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Language Planning as a Sociolinguistic Experiment

By: Ernst Jahr

Provides richly detailed insight into the uniqueness of the Norwegian language development. Marks the 200th anniversary of the birth of the Norwegian nation following centuries of Danish rule


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Acquiring Phonology: A Cross-Generational Case-Study

By Neil Smith

The study also highlights the constructs of current linguistic theory, arguing for distinctive features and the notion 'onset' and against some of the claims of Optimality Theory and Usage-based accounts.


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Language Production and Interpretation: Linguistics meets Cognition

By Henk Zeevat

The importance of Henk Zeevat's new monograph cannot be overstated. [...] I recommend it to anyone who combines interests in language, logic, and computation [...]. David Beaver, University of Texas at Austin


Academic Paper


Title: 'The role of discourse pragmatics in the acquisition of subjects in Italian'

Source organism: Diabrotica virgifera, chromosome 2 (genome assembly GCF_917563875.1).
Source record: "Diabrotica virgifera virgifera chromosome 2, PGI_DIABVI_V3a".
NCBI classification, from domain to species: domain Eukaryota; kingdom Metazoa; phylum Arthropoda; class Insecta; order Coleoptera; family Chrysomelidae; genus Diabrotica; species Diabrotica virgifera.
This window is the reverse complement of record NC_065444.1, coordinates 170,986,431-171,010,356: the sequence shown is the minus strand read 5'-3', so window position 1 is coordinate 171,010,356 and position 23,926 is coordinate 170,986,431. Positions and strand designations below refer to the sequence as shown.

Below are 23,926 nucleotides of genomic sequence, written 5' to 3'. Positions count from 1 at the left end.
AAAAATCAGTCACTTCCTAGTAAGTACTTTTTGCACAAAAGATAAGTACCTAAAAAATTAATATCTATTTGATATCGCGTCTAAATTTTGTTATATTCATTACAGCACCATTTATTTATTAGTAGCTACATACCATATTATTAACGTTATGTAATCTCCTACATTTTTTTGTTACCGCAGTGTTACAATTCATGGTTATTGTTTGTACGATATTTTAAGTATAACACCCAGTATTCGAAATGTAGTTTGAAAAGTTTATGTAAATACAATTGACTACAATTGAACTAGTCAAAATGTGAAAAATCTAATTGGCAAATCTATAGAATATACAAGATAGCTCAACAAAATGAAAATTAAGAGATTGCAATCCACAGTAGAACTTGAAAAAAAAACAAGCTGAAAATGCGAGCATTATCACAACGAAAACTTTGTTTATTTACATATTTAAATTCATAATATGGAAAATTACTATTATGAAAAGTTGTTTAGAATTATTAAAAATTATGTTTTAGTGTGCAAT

Author: LudovicaSerratrice
Email: click here to access email
Homepage: 'http://www.psych-sci.manchester.ac.uk/staff/ludovicaserratrice'
Institution: 'University of Manchester'
Linguistic Field: 'Language Acquisition'
Abstract: This longitudinal study investigates the distribution of null and overt subjects in the spontaneous production of six Italian-speaking children between the ages of 1 year, 7 months and 3 years, 3 months. Like their peers acquiring other Romance null-subject languages, the children in this sample produced more overt subjects as their mean length of utterance in words (MLUW) increased. Pronominal subjects, and specifically first person pronouns, accounted for an increasingly larger proportion of the overt subjects used. The distribution of both pronominal and lexical subjects was further investigated as a function of the informativeness value of a number of pragmatically relevant features. The results showed that as early as MLUW 2.0 Italian-speaking children can use null and overt subjects in a pragmatically appropriate way. The relevance of these findings is discussed with reference to performance limitation and syntactic accounts of subject omission, and implications are drawn for a model of language development that incorporates the mastery of pragmatics in the acquisition of syntax.

CUP at LINGUIST

This article appears in Applied Psycholinguistics Vol. 26, Issue 3, which you can read on Cambridge's site or on LINGUIST .



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